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Web Based Dash Boards

Crystal Reece's Profile

I was wondering if anyone has implemented any online dashboard solutions to provide visibility into KPIs that impact the business lines. If you have, what did you learn about the process? Who became necessary to have involved outside of finance/accounting? Were there any missteps that you had to revise your original idea on? We have a very manual process for communicating financial data currently and typically do it only once a month after the information has become so dated that any action taken is reactive rather than proactive. This is something I would like to change and I have been looking at dashboarding as a way to make that happen. I would like to present this to the group to see if I can narrrow down my search for a solution.


(Agent, JKS Solutions, Inc.) |

Hi Crystal. Having spent 7 years in the management and implementation of financial systems I found the first obstacle is getting organisational agreement on the KPI's to be included. Everyone wants everything and in the end you have control the amount of information to be included. The number of external systems to integrate is another deciding factor. If you are implementing a new finance solution talk to your vendor and make sure they can seamlessly integrate into your other systems. Watch out for any solution involving CSV files as this is rarely seamless. Check the output files from other systems can hold your chart of accounts. Manipulating data add further complications. If you have to manipulate then some systems provide an ETL (Extract Transform & Load) solution. Finally don't overload your dashboard with too many charts, dials and tables. I hope this helps.

Kurt Steckel
Title: CEO
Company: Bison Analytics
(CEO, Bison Analytics) |

Crystal, I'd recommend you work with your team to define what you want in the resulting dashboards as a first step. Create mockups in Excel and get buy-in from your entire team for the specific mockups you create. When you’ve done this, consider it release 1 and speak about it that way. All new requests/changes should be slated for release 2 of the system. Once you have release 1 defined, you know a lot more about the features you actually need in the resulting system and won’t overbuy features. You’ll also know the key data source for the system, and the ancillary data sources you’ll need to include. Ensure the key data source, most likely your ERP system, syncs seamlessly with the new BI system. And ensure there are simple ways to sync with the ancillary data sources.

In my experience, dashboarding is an iterative process. If your company needs to do it, getting started is the hardest part. Once your team has version 1 up-and-running, there will be many new ideas for visibility into your data. Do somewhat controlled releases. Expectations will be set correctly and your team will gain ever more powerful insights over time. And you’ll maintain your sanity.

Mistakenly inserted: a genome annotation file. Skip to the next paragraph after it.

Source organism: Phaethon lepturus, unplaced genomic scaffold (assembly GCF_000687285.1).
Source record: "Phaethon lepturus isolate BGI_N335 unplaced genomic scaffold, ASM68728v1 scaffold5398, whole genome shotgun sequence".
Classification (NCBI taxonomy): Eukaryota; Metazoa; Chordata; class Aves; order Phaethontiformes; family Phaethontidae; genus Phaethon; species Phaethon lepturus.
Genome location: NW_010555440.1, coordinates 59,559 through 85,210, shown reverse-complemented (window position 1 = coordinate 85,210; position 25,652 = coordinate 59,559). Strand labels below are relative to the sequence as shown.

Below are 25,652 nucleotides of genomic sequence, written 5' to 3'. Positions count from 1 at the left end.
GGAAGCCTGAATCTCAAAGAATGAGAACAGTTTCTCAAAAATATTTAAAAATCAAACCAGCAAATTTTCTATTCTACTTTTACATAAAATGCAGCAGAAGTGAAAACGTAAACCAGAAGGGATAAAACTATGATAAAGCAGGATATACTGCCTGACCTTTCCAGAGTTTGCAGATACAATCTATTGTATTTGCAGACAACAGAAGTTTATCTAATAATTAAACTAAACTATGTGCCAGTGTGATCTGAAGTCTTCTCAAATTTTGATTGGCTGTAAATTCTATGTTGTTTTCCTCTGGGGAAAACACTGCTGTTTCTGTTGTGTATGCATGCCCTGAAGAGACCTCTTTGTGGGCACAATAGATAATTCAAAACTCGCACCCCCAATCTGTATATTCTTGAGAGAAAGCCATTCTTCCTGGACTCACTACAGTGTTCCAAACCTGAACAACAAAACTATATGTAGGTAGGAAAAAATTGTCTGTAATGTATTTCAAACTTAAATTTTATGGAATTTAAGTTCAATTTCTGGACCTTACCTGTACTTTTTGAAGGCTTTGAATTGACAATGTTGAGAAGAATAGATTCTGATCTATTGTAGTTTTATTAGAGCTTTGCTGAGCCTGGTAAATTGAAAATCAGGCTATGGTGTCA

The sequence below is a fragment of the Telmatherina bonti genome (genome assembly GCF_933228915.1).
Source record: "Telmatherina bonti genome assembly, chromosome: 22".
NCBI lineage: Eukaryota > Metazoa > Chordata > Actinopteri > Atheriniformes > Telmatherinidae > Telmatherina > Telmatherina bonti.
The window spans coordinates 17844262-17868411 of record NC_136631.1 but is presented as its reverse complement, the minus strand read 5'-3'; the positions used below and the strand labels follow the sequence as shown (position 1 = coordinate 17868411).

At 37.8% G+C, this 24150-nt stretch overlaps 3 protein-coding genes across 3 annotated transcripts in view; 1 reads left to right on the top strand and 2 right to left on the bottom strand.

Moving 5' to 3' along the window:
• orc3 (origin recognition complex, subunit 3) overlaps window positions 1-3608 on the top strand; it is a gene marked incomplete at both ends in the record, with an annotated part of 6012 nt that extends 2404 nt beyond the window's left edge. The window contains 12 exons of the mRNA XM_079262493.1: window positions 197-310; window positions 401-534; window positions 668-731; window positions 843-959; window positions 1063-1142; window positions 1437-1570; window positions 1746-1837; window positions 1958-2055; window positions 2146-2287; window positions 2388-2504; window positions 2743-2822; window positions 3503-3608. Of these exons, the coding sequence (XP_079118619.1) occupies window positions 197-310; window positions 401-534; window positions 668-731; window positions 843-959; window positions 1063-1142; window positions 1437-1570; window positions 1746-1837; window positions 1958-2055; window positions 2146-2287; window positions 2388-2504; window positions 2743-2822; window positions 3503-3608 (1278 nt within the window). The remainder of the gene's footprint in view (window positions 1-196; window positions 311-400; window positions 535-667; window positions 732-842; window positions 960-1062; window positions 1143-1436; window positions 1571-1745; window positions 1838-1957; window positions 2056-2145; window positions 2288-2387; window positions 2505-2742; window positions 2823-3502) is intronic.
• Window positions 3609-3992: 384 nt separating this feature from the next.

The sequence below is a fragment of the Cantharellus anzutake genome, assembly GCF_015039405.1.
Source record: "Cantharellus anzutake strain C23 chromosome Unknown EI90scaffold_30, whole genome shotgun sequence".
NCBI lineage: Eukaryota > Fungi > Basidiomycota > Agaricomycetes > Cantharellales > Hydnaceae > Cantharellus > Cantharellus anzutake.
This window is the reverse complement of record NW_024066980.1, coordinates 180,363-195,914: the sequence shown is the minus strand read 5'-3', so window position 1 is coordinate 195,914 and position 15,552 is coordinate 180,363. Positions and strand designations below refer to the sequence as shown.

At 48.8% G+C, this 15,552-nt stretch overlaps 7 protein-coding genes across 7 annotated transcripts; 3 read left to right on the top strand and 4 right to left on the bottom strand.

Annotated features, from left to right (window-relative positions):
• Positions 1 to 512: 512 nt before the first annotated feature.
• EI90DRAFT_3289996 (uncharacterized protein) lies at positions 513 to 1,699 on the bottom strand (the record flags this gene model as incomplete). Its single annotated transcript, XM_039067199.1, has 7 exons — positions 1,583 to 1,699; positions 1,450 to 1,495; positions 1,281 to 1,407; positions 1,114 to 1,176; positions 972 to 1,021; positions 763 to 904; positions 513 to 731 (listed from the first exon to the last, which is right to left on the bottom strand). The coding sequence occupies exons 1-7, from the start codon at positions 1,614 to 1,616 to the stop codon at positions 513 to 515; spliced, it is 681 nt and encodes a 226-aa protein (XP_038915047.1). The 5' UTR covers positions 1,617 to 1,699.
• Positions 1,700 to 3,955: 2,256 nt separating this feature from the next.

Topic Expert
Wayne Spivak
Title: President & CFO
LinkedIn Profile
(President & CFO, |

I'd just state to start small, do test runs, get comments and then add to the KPI's using the same methodology.

Make sure the user-group (per KPI) agrees on the definition of the KPI and the data sets included in the KPI. Too many times even simple terms like "sales" and "orders" are misunderstood.

Nothing is worse then having KPI's that report wrong data. Independently verify the results until you are sure that it gibes. Also, have explanations and a reconciliation where managerial data doesn't mesh exactly with financial data.

James Scott
Title: Consulting CFO
Company: Early Growth Financial Services
LinkedIn Profile
(Consulting CFO, Early Growth Financial Services) |

Dashboards are most useful when designed just like in your car. Real time info, pulled directly from the source, and mostly operational in nature (not finance). Think idiot light, too. Focus on exceptions, like over 90 days receivables rather than a profile of the whole range. A gauge showing cash, to alert the team to variance vs. plan. Overdue sales pipeline more important than total. Limit the number of things to look at, it is a KPI dashboard. Focus attention on what matters and what can be changed/fixed-what needs attention, not stuff like historic trend lines. Get buy in from sales and operations, the financial stuff alone is minimal. Be wary of trying to report too much, and picking the wrong KPI's are worse than none. There is a temptation from many to cherry pick stuff that shows the best, and bias towards reporting the easy stuff, stick to what matters.
I have used Domo, and iDashboards, both useful tools and recommend both.

Bruce Bellrose
Title: Chief Executive Officer
Company: Operational Financial Managment, LLC
(Chief Executive Officer, Operational Financial Managment, LLC) |

I agree with what others have said. I would add never try to integrate multiple systems when you roll out your dashboard. Stick with just the system your dashboard software is in, usually your accounting system. System integration is both expensive to do and expensive to maintain. If an integrator says they can do it, actually see it working (at another company for example) before announcing it to your management.


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